Marathi grammar


The grammar of the Marathi language shares similarities with other modern Indo-Aryan languages such as Odia, Gujarati or Punjabi. The first modern book exclusively on Marathi Grammar was printed in 1805 by Willam Carey.[1][2]

The principal word order in Marathi is SOV (subject–object–verb).[3] Nouns inflect for gender (masculine, feminine, neuter), number (singular, plural), and case. Marathi preserves the neuter gender found in Sanskrit, a feature further distinguishing it from many Indo-Aryan languages. Typically, Marathi adjectives do not inflect unless they end in long a, in which case they inflect for gender and number. Marathi verbs inflect for tense (past, present, future). Verbs can agree with their subjects, yielding an active voice construction, or with their objects, yielding a passive voice construction. A third type of voice, not found in English for example, is produced when the verb agrees with neither subject nor object. Affixation is largely suffixal in the language and postpositions are attested.[4] An unusual feature of Marathi, as compared to other Indo-European languages, is that it displays the inclusive and exclusive we feature, that is common to the Dravidian languages, Rajasthani, and Gujarati.

The contemporary grammatical rules described by Maharashtra Sahitya Parishad and endorsed by the Government of Maharashtra are supposed to take precedence in standard written Marathi. These rules are described in Marathi Grammar, written by M.R Walimbe. The book is widely referred to students in schools and colleges.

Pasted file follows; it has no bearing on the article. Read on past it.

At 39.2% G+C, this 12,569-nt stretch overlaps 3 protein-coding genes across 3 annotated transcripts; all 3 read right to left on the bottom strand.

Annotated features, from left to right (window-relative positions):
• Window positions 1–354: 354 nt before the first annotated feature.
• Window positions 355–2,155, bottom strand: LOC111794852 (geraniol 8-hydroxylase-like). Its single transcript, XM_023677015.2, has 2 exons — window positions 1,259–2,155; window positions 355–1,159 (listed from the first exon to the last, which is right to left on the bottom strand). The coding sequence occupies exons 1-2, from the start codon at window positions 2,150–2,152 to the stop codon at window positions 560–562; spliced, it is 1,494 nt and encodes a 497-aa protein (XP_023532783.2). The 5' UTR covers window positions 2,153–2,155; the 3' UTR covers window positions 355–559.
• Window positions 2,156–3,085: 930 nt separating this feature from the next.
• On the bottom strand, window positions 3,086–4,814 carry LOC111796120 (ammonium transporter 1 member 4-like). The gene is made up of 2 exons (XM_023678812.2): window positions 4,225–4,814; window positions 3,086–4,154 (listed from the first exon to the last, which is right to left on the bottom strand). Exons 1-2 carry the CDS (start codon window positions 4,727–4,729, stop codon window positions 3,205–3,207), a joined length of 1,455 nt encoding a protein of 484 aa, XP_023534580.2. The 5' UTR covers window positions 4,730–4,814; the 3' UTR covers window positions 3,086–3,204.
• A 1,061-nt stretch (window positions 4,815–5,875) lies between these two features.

Sanskrit influence[edit]

Traditions of Marathi Linguistics and above mentioned rules give special status to ‘tatsama’ (तत्सम) words borrowed from the Sanskrit language. This special status expects the rules for ‘tatsama’ words be followed as of Sanskrit grammar.

Parts of speech[edit]

Marathi words can be classified in any of the following parts of speech:

English Sanskrit
Noun nāma (नाम)
Pronoun sarvanāma (सर्वनाम)
Adjective vishheshana (विषेशण)
Verb kriyāpada (क्रियापद)
Adverb kriyāvishheshana (क्रियाविषेशण)
Conjunction ubhayanvayī avyaya (उभयान्वयी अव्यय)
Preposition shabdayogī avyaya (शब्दयोगी अव्यय)
Interjection kevalaprayogī avyaya (केवलप्रयोगी अव्यय)

Nominals[edit]

Nouns are primarily divided into three categories - proper nouns (विशेषनाम, visheshnāma), common nouns (सामान्यनाम, samānyanāma), and abstract nouns (भाववाचकनाम, bhāvvāchaknāma) - that are identical in definition to their counterparts in other languages (such as English), and are inflected for gender, number and case. They are also often categorized based on their ending vowel, which is especially useful in studying their inflection - those ending in the schwa (or inherent vowel) a (अ) are termed akārānt (अकारान्त), those ending in the vowel ā (आ) are termed ākārānt (आकारान्त), those ending in the vowel ī (ई) are termed īkārānt (ईकारान्त), and so on.

Gender[edit]

There are three genders in Marathi: masculine, feminine, and neuter. Some other, modern Indo-European languages have lost these genders, completely or in part, with either neuter and common gender (merging masculine and feminine), as in some Northern Germanic languages, or feminine and masculine (absorbing neuter), as in almost all Romance languages.

While there exists no concrete rules for determining the gender of a given noun, certain observations do help speakers in that regard: masculine nouns can only be akārānt or ākārānt, while neuter nouns can only be akārānt, īkārānt, ukārānt (उकारान्त, ending in u), or ekārānt (एकारान्त, ending in e).